How did I become a doormat?

by cv harquail on September 16, 2009

Hello. I have been reading Au Pair mom website since we got our first Au Pair from Brazil in Feb 2009. She is 19 years old. We have 22 month old twins. My husband works out of the home for the most part and I work some from home and some away from home. My schedule varies a lot. For the most part our Au Pair has a good relationship with our children.   When it comes to keeping them safe, I have no concerns about that.   I do have several other concerns.

I’m not sure if this is the way the program works or if we are just wimps who don’t want to confront her. For the most part, I feel she watches the kids and then it is like we are here to serve her.

She has really one “chore” to clean out the dishwasher every morning. When we first discussed this with the coordinator she did not seem like this was something that we could have her do. However; she didn’t come out and say no, so we continued it. For months the Au Pair totally did a bad job at it. Usually not even emptying the dishwasher. My husband kept reminding her, 200909161014.jpgbut it would go in one ear and out the other. The coordinator said to keep reminding her. It was really irritating to me, because before I started to cook dinner, I would have to empty the dishwasher and then put up/clean the dishes she used during the day before I could cook. Maybe its just a pet-peeve of mine to want to start cooking in a clean kitchen. My husband finally told her that us giving her a telephone with unlimited calls and text messaging and internet usage was a privilege and we could take those things away if she could not do as we asked with regards to emptying the dishwasher. She had an attitude, but improved. However; she never does it on Sunday. That is the one day that she is always off and it makes me feel she thinks because she is off, she does not have to do it. The other thing that we have is the person who cooks does not have to set the table or clean up after the meal.  This is usually me. She is never around when it is time to set the table.

She does help cleaning, but IMO she leaves anything she does not want to do for my husband and cuts out early. Maybe she feels it is wrong for us to ask her to clear the dishwasher when we have no “set” chores. In a way this is true.   My husband is responsible for the garbage and basically my chore is cooking. We do some cleaning around the house, but usually have it cleaned every two weeks. She does not clean. We have had to continuously tell her to clean up after herself in the kitchen. She has had an attitude all day, because my husband took a picture of the kitchen floor where the kids had spilled food while she was watching them and she did not clean it up.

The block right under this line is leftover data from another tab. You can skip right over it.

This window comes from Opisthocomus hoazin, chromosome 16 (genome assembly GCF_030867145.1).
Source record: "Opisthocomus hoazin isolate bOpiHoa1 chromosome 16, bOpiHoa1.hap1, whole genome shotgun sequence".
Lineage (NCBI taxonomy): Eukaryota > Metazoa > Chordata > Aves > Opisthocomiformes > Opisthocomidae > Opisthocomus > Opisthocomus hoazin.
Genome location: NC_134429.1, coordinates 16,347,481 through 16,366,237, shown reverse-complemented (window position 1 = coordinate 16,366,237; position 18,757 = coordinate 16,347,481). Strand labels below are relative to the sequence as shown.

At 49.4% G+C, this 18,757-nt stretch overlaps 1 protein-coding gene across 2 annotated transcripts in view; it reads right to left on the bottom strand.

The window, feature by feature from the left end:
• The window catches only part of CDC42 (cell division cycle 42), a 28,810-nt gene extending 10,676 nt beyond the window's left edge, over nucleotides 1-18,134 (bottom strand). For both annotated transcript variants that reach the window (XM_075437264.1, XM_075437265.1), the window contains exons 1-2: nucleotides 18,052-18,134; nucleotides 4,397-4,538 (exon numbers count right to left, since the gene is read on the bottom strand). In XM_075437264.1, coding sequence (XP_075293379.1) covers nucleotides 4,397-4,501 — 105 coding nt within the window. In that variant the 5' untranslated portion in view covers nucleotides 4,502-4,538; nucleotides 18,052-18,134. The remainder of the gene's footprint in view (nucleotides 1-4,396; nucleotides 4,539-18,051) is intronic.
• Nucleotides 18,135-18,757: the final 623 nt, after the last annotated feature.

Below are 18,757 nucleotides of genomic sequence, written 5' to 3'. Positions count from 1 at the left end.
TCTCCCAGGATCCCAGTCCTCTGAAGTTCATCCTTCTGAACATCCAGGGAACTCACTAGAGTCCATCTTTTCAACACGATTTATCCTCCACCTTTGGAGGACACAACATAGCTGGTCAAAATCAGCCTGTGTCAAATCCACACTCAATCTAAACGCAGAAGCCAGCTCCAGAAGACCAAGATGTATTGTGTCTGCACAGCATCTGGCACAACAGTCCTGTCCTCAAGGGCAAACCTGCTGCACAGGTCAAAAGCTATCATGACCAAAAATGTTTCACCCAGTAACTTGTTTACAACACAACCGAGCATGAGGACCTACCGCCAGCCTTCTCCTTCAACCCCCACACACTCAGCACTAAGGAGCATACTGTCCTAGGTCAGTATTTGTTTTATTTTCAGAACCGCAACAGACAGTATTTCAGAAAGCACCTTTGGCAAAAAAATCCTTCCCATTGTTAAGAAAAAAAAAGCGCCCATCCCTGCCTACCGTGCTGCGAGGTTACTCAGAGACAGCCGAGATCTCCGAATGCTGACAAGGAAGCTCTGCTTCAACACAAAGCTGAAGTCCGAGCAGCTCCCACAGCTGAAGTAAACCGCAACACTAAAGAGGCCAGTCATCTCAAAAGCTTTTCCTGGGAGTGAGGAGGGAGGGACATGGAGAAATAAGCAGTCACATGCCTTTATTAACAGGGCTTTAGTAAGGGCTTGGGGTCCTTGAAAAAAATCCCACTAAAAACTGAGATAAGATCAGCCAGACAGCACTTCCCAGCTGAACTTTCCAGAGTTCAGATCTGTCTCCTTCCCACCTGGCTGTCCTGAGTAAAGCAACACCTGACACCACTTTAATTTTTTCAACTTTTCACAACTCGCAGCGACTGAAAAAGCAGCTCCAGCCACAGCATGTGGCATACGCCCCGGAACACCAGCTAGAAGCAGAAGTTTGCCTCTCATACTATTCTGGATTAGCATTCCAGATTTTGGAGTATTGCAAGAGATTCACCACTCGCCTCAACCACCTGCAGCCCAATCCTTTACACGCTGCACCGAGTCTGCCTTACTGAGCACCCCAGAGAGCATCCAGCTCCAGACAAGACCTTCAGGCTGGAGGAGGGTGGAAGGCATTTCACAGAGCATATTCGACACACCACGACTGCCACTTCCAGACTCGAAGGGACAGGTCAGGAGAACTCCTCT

She doesn’t even clean the kids rooms. Toys are usually all over the floor and their bathroom might have hair on the sink from her combing their hair and their are always towels on the floor. We don’t say anything, I guess because I feel we are not the cleanest people, but then part of me feels, but we are paying her.    We have learned that her mother made good money for Brazil and she had a maid at home. A lot of times she does seem to me to be a spoiled, rich girl.

There are other problems, I will try to address briefly. I complain about her so much to my friends. I really just want her gone. Do I like her as a person? I used to.   Now she is an irritant.

The other issues in a nutshell:

Napping on duty— I learned she was staying up late at night and then taking 4+ hour naps with the kids (took them in the basement, turned off all the lights, held each in one arm and made them stay quiet until they fell asleep). We asked her to limit the naps to two hours. I intentionally one day when I knew she was up late the night before, left out after she put the kids down to sleep and came back 3 hours later. Went around and looked in the basement and it was dark. So, we told her to start putting them in their crib and again reminded her of no more than 2 hours from 12:30 p.m. to 2:30 p.m. Yet, Friday when I came home unexpectedly at 10:00 a.m., she is in the basement with the lights off. When I went down there she had the tv on saying they were watching a movie (they never do that).

She is deceitful. She also lies. Lies about eating things around the house and lied on her application.   She said she spoke Spanish fluently. She does not. She said she does not get cold sores. She has had an outbreak three times since she has been here and told me she always gets them when she goes on the beach. It’s no big deal, I get them, still its just that it was not true.